Sharp Objects by Gillian Flynn


Sharp Objects: A Novel

Synopsis:

WICKED above her hipbone, GIRL across her heart 
Words are like a road map to reporter Camille Preaker’s troubled past. Fresh from a brief stay at a psych hospital, Camille’s first assignment from the second-rate daily paper where she works brings her reluctantly back to her hometown to cover the murders of two preteen girls.

NASTY on her kneecap, BABYDOLL on her leg 
Since she left town eight years ago, Camille has hardly spoken to her neurotic, hypochondriac mother or to the half-sister she barely knows: a beautiful thirteen-year-old with an eerie grip on the town. Now, installed again in her family’s Victorian mansion, Camille is haunted by the childhood tragedy she has spent her whole life trying to cut from her memory.

HARMFUL on her wrist, WHORE on her ankle 
As Camille works to uncover the truth about these violent crimes, she finds herself identifying with the young victims—a bit too strongly. Clues keep leading to dead ends, forcing Camille to unravel the psychological puzzle of her own past to get at the story. Dogged by her own demons, Camille will have to confront what happened to her years before if she wants to survive this homecoming.


With its taut, crafted writing, Sharp Objects is addictive, haunting, and unforgettable.

Review:

I had a very hard time getting into Sharp Objects. In fact, I never really did. I just finished it to see what would happen and if I were correct in my thoughts on who the murderer was. I didn't expect to be right since I have not been able to figure out the ending of the other two books by the author, both of which I really enjoyed.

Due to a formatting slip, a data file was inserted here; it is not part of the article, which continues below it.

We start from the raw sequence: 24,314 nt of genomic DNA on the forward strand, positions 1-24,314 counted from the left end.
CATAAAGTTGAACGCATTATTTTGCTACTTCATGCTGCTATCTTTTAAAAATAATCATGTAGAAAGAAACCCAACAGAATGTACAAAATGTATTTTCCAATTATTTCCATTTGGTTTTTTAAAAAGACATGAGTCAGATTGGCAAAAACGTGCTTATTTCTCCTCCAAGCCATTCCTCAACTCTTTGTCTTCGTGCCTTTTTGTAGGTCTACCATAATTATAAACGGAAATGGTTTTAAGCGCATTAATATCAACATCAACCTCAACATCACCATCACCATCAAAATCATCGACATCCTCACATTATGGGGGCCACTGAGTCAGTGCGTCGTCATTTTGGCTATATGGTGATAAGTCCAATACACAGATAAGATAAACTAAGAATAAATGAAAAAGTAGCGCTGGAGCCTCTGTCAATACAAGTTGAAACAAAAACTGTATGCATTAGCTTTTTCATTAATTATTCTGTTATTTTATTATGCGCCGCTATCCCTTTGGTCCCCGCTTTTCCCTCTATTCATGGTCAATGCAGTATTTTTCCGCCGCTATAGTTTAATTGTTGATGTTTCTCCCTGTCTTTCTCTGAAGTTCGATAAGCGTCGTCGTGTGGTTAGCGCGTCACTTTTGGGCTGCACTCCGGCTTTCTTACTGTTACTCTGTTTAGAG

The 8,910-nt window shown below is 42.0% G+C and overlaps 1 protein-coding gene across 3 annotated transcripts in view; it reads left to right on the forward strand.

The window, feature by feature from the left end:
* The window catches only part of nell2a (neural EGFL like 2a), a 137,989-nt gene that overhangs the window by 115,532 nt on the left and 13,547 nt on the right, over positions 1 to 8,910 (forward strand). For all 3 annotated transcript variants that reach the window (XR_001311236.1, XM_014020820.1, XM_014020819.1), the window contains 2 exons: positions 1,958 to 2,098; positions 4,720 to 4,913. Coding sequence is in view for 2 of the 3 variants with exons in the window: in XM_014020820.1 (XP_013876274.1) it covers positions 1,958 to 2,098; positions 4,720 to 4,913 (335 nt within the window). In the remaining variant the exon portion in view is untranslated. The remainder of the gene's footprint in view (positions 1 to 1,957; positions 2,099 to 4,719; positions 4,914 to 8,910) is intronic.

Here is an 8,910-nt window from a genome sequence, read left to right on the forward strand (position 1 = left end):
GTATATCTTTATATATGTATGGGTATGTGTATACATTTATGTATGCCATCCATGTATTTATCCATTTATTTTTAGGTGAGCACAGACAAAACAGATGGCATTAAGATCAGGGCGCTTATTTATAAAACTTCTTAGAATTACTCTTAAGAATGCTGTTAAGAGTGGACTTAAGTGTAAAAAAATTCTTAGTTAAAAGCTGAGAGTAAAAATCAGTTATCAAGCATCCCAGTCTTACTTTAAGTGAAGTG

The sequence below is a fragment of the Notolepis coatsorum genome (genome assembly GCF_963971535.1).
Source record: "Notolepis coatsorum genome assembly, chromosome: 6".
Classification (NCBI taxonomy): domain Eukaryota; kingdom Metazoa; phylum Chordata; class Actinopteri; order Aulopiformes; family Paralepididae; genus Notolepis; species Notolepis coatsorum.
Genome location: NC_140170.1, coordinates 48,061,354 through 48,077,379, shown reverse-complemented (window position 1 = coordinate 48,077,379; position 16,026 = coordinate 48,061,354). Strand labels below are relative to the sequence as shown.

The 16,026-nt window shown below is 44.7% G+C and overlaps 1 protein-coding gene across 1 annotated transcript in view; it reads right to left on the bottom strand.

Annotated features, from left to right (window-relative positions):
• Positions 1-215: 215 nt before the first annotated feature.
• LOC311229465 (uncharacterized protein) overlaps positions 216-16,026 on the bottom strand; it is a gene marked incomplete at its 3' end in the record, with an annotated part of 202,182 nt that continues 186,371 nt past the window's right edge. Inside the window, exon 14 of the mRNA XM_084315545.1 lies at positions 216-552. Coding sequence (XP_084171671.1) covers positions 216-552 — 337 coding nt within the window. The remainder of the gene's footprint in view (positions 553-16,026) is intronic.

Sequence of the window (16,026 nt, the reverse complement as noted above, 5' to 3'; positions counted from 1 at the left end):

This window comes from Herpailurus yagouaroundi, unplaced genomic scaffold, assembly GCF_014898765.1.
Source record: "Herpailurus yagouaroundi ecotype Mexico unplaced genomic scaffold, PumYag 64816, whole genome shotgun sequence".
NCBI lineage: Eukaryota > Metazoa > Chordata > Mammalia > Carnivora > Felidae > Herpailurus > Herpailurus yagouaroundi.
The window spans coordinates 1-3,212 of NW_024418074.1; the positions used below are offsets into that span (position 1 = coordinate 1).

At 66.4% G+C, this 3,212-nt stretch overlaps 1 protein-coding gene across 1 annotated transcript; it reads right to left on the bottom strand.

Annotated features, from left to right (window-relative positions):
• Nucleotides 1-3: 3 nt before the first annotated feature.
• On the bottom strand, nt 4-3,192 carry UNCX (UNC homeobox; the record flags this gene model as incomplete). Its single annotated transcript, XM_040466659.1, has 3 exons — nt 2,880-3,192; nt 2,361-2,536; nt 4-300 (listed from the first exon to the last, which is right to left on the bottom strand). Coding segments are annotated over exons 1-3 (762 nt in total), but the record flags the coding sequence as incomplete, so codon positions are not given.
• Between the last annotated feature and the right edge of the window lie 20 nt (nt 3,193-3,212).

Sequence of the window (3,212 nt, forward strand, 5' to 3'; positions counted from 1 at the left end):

Camille gets sent back to her hometown to report on the death of two young girls. She stays with her family who are all crazy and messed up. A lot of people in the town are just...really most of the interactions with most of the people are so strange. It is like a town full of strange people. Pretty quick I had my suspicions as to who the murderer was. It never really changed throughout the book, even though the author tried to make it seem like someone else close to that person was doing it. I never really bought that, even though they were responsible for other harm and death to someone else.

I never really connected with any of the characters and I think that might be why I had a hard time connecting with the book in general. As I said everyone is so strange. I couldn't identify with most of the people in the story. I couldn't quite grasp why they were so odd for me, why everything that happened was so off for me. Camille's mom just seems crazy, her step dad like he is just in his own world, her half sister is ferocious and scary, everyone just...I wouldn't want to spend any time in this town. The detective brought in from out of town to help with the case...well he wasn't really any better. I could never get a feel for him, or as I said already anyone. It was very confusing for me as I didn't get it. 

The one thing I did like about the book was Camille's obsession with words. I found that very interesting. It was interesting how she started just writing down everything, how she would then cut words into her skin, how she clung to words. It was my favorite part of the story. I didn't like Camille though. She was so weak and needy. I understood why, but she never really seemed to grow or anything. She was just all over the place for me and I didn't understand why she did some of the things she did. 

Overall it was a very strange read for me. The killer was who I thought it was from the start. I just could never get into the story or identify with anyone. I really have no real feelings toward the book. I didn't hate it, I didn't really dislike it, I didn't love it or even like it either. It is one of those books that will just fade into the background for me. Very odd. 

Rating: 2/5 


Comments

Popular posts from this blog

What I Did For a Duke (Pennyroyal Green #5) by Julie Anne Long

The Rosie Project (Don Tillman #1) by Graeme Simsion

The Start of Something Good (Stay #1) by Jennifer Probst